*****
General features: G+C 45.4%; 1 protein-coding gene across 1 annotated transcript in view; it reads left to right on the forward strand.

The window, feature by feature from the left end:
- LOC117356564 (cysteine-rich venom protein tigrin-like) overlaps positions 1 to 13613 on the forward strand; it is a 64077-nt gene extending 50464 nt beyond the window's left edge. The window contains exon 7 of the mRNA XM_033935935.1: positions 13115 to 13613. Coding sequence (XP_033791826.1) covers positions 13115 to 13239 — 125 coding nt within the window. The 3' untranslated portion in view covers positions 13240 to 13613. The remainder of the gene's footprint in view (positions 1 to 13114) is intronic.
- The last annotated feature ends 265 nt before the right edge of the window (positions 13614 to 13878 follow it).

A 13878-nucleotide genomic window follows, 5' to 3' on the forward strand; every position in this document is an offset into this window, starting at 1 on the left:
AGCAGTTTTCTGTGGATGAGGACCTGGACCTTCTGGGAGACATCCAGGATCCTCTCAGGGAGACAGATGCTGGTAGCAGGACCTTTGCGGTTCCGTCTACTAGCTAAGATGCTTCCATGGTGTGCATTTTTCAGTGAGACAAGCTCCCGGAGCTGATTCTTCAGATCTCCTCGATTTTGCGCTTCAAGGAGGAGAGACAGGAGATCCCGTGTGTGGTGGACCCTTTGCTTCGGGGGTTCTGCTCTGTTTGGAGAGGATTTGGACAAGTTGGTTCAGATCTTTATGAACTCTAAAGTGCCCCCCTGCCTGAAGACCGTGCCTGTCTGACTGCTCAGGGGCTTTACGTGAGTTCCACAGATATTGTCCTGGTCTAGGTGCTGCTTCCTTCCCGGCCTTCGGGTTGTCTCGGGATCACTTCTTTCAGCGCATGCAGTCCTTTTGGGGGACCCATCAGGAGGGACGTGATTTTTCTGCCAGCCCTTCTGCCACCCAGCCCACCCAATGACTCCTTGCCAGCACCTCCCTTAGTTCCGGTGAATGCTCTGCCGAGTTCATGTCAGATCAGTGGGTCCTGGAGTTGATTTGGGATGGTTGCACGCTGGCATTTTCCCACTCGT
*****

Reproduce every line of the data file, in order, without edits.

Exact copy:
General features: G+C 45.4%; 1 protein-coding gene across 1 annotated transcript in view; it reads left to right on the forward strand.

The window, feature by feature from the left end:
- LOC117356564 (cysteine-rich venom protein tigrin-like) overlaps positions 1 to 13613 on the forward strand; it is a 64077-nt gene extending 50464 nt beyond the window's left edge. The window contains exon 7 of the mRNA XM_033935935.1: positions 13115 to 13613. Coding sequence (XP_033791826.1) covers positions 13115 to 13239 — 125 coding nt within the window. The 3' untranslated portion in view covers positions 13240 to 13613. The remainder of the gene's footprint in view (positions 1 to 13114) is intronic.
- The last annotated feature ends 265 nt before the right edge of the window (positions 13614 to 13878 follow it).

A 13878-nucleotide genomic window follows, 5' to 3' on the forward strand; every position in this document is an offset into this window, starting at 1 on the left:
AGCAGTTTTCTGTGGATGAGGACCTGGACCTTCTGGGAGACATCCAGGATCCTCTCAGGGAGACAGATGCTGGTAGCAGGACCTTTGCGGTTCCGTCTACTAGCTAAGATGCTTCCATGGTGTGCATTTTTCAGTGAGACAAGCTCCCGGAGCTGATTCTTCAGATCTCCTCGATTTTGCGCTTCAAGGAGGAGAGACAGGAGATCCCGTGTGTGGTGGACCCTTTGCTTCGGGGGTTCTGCTCTGTTTGGAGAGGATTTGGACAAGTTGGTTCAGATCTTTATGAACTCTAAAGTGCCCCCCTGCCTGAAGACCGTGCCTGTCTGACTGCTCAGGGGCTTTACGTGAGTTCCACAGATATTGTCCTGGTCTAGGTGCTGCTTCCTTCCCGGCCTTCGGGTTGTCTCGGGATCACTTCTTTCAGCGCATGCAGTCCTTTTGGGGGACCCATCAGGAGGGACGTGATTTTTCTGCCAGCCCTTCTGCCACCCAGCCCACCCAATGACTCCTTGCCAGCACCTCCCTTAGTTCCGGTGAATGCTCTGCCGAGTTCATGTCAGATCAGTGGGTCCTGGAGTTGATTTGGGATGGTTGCACGCTGGCATTTTCCCACTCGT